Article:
Military Jobs, Army Medical Careers

Battlefield Surgery, Japan, Bouganville Campaign, World War II

Occupational Outlook Handbook (OOH), 2010-11 Edition

Military duty is a noble calling. So is medicine. Some courageous souls are called to do both – work as medical personnel in a military environment. Each branch of the military has specialized needs, in combat as well as in medicine. The potential military medic can turn to the branch of preference or review the Occupational Outlook Handbook for general guidance.

Military medics are ranked just like all other military personnel, either enlisted or officers. As of December 2009, about 82% of the United States’ military personnel from all branches combined are enlisted servicemen and women. The remaining 18% are officers.

Medical jobs in the military are quite like medical jobs in civilian life – people who are sick and wounded come to you for treatment. The military medic will almost always be part of a team of specially trained medical professionals working with young adults, both male and female, whereas the civilian medic may also work with children and the elderly.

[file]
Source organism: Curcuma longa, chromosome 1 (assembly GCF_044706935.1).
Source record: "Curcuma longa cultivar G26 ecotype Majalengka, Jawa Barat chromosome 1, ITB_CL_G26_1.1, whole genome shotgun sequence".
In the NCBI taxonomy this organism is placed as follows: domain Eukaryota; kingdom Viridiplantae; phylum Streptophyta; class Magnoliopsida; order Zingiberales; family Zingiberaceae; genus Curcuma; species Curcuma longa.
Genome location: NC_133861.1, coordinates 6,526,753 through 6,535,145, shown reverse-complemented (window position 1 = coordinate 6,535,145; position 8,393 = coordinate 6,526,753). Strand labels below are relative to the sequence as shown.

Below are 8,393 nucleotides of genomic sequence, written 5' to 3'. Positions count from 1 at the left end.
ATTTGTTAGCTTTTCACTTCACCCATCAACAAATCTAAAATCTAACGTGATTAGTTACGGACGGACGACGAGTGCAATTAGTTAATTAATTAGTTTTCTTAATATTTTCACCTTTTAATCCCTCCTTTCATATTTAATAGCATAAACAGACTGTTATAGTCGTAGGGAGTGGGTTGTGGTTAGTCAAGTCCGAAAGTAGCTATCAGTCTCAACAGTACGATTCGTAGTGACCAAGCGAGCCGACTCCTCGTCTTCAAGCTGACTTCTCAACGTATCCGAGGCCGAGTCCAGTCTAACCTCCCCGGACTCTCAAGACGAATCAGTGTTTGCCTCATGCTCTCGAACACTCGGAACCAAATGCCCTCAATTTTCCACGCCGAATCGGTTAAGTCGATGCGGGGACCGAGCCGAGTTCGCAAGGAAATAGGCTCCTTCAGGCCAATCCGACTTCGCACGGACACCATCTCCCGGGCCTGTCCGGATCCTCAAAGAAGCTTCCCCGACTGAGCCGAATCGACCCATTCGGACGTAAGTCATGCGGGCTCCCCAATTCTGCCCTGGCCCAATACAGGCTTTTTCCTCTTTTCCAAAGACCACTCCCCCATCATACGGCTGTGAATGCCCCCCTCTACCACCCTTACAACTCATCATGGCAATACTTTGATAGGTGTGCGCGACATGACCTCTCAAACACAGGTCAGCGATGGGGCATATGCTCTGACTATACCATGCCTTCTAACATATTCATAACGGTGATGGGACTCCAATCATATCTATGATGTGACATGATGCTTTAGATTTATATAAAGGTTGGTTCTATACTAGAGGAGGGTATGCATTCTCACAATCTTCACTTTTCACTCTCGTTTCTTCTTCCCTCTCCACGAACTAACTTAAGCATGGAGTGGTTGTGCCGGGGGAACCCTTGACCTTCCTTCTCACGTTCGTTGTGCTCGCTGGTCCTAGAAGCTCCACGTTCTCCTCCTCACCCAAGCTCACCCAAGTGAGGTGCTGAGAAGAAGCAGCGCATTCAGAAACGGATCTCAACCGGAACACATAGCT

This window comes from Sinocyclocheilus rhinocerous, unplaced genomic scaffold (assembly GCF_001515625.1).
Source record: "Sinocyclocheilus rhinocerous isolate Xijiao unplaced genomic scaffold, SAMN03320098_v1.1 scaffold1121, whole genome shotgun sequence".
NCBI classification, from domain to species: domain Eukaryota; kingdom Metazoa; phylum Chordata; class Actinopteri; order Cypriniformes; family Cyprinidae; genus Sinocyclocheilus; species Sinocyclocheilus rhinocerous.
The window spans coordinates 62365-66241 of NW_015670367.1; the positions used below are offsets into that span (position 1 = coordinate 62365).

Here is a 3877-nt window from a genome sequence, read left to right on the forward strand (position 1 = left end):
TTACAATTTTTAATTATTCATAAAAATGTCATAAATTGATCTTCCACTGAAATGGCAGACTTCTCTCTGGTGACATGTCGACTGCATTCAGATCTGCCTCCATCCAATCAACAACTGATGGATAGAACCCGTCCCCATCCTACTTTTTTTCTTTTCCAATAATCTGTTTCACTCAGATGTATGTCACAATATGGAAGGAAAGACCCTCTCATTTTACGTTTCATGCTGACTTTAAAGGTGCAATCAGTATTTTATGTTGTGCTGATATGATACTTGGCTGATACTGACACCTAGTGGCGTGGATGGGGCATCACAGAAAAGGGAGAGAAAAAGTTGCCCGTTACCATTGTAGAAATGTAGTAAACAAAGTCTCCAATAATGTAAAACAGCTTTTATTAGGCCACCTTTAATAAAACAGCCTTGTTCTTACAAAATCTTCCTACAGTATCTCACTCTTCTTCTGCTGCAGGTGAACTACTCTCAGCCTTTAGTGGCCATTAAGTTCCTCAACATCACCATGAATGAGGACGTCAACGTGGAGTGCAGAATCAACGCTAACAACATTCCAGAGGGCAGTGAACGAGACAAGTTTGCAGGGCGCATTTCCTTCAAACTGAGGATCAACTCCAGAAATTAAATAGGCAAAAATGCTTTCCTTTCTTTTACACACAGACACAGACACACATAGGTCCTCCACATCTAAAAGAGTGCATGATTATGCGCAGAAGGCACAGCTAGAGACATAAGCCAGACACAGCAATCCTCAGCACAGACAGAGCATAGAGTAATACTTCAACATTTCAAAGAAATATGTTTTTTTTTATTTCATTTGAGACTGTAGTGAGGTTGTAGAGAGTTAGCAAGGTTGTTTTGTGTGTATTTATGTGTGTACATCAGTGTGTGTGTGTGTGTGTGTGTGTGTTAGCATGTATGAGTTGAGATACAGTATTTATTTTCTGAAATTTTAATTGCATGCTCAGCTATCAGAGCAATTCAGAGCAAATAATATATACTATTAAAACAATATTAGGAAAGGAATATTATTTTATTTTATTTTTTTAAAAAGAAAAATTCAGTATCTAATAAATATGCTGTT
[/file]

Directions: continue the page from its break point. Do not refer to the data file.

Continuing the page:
Military hospitals house state-of-the-art equipment and some of the best medical care in the world but medical jobs in the military often take the medic far away from the comforts and conveniences of a true hospital facility. Sometimes, the hospital is a makeshift tent surrounded by battle in a pouring rain.

Medical jobs in the military are as diverse as those in the civilian medical arena. The US military employs pharmacists, therapists, nurses, dentists, surgeons, dietitians, optometrists, psychologists, orderlies, cooks, and all other positions that would be found at a comparable medical facility for the general public.

The US Bureau of Labor Statistics updates the Occupational Outlook Handbook (OOH); it contains data on every career path an American might choose, including educational needs, pay ranges, working environment, and future outlook.

For all jobs in the US military, as of the OOH 2011 edition,

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